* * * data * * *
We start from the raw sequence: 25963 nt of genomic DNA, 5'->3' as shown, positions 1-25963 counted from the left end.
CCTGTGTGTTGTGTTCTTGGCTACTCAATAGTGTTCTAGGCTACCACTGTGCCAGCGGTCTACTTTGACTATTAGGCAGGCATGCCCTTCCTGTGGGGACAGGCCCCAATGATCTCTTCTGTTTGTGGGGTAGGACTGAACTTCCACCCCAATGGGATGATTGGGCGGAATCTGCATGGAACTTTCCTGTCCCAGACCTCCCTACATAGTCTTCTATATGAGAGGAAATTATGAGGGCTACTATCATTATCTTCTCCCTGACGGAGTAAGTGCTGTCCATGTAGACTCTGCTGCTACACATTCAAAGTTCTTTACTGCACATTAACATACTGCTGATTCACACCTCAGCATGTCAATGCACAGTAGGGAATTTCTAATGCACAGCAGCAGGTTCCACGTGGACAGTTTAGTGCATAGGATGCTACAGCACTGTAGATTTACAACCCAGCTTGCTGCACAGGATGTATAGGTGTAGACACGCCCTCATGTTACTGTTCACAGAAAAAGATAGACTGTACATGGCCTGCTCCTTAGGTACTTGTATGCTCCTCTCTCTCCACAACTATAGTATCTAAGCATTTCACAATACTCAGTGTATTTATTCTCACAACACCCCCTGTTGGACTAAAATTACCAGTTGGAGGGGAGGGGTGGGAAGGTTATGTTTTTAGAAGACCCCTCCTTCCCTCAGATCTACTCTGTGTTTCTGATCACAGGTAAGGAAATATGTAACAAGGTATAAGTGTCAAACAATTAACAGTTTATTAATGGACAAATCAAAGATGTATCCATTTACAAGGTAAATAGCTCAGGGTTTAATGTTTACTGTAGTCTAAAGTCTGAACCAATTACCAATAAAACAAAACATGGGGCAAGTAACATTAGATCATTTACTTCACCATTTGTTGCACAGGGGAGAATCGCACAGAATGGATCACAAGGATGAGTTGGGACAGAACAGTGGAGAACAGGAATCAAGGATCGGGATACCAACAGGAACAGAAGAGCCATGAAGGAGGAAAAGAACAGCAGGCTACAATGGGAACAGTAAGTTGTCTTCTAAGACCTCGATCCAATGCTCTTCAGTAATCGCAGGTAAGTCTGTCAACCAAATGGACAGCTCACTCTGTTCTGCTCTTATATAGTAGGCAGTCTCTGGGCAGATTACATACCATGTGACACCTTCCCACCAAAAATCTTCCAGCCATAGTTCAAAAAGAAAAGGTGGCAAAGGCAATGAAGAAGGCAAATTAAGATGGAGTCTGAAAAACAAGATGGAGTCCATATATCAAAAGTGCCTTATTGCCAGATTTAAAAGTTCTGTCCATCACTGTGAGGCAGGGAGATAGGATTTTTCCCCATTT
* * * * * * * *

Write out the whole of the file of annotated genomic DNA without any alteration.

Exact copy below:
We start from the raw sequence: 25963 nt of genomic DNA, 5'->3' as shown, positions 1-25963 counted from the left end.
CCTGTGTGTTGTGTTCTTGGCTACTCAATAGTGTTCTAGGCTACCACTGTGCCAGCGGTCTACTTTGACTATTAGGCAGGCATGCCCTTCCTGTGGGGACAGGCCCCAATGATCTCTTCTGTTTGTGGGGTAGGACTGAACTTCCACCCCAATGGGATGATTGGGCGGAATCTGCATGGAACTTTCCTGTCCCAGACCTCCCTACATAGTCTTCTATATGAGAGGAAATTATGAGGGCTACTATCATTATCTTCTCCCTGACGGAGTAAGTGCTGTCCATGTAGACTCTGCTGCTACACATTCAAAGTTCTTTACTGCACATTAACATACTGCTGATTCACACCTCAGCATGTCAATGCACAGTAGGGAATTTCTAATGCACAGCAGCAGGTTCCACGTGGACAGTTTAGTGCATAGGATGCTACAGCACTGTAGATTTACAACCCAGCTTGCTGCACAGGATGTATAGGTGTAGACACGCCCTCATGTTACTGTTCACAGAAAAAGATAGACTGTACATGGCCTGCTCCTTAGGTACTTGTATGCTCCTCTCTCTCCACAACTATAGTATCTAAGCATTTCACAATACTCAGTGTATTTATTCTCACAACACCCCCTGTTGGACTAAAATTACCAGTTGGAGGGGAGGGGTGGGAAGGTTATGTTTTTAGAAGACCCCTCCTTCCCTCAGATCTACTCTGTGTTTCTGATCACAGGTAAGGAAATATGTAACAAGGTATAAGTGTCAAACAATTAACAGTTTATTAATGGACAAATCAAAGATGTATCCATTTACAAGGTAAATAGCTCAGGGTTTAATGTTTACTGTAGTCTAAAGTCTGAACCAATTACCAATAAAACAAAACATGGGGCAAGTAACATTAGATCATTTACTTCACCATTTGTTGCACAGGGGAGAATCGCACAGAATGGATCACAAGGATGAGTTGGGACAGAACAGTGGAGAACAGGAATCAAGGATCGGGATACCAACAGGAACAGAAGAGCCATGAAGGAGGAAAAGAACAGCAGGCTACAATGGGAACAGTAAGTTGTCTTCTAAGACCTCGATCCAATGCTCTTCAGTAATCGCAGGTAAGTCTGTCAACCAAATGGACAGCTCACTCTGTTCTGCTCTTATATAGTAGGCAGTCTCTGGGCAGATTACATACCATGTGACACCTTCCCACCAAAAATCTTCCAGCCATAGTTCAAAAAGAAAAGGTGGCAAAGGCAATGAAGAAGGCAAATTAAGATGGAGTCTGAAAAACAAGATGGAGTCCATATATCAAAAGTGCCTTATTGCCAGATTTAAAAGTTCTGTCCATCACTGTGAGGCAGGGAGATAGGATTTTTCCCCATTT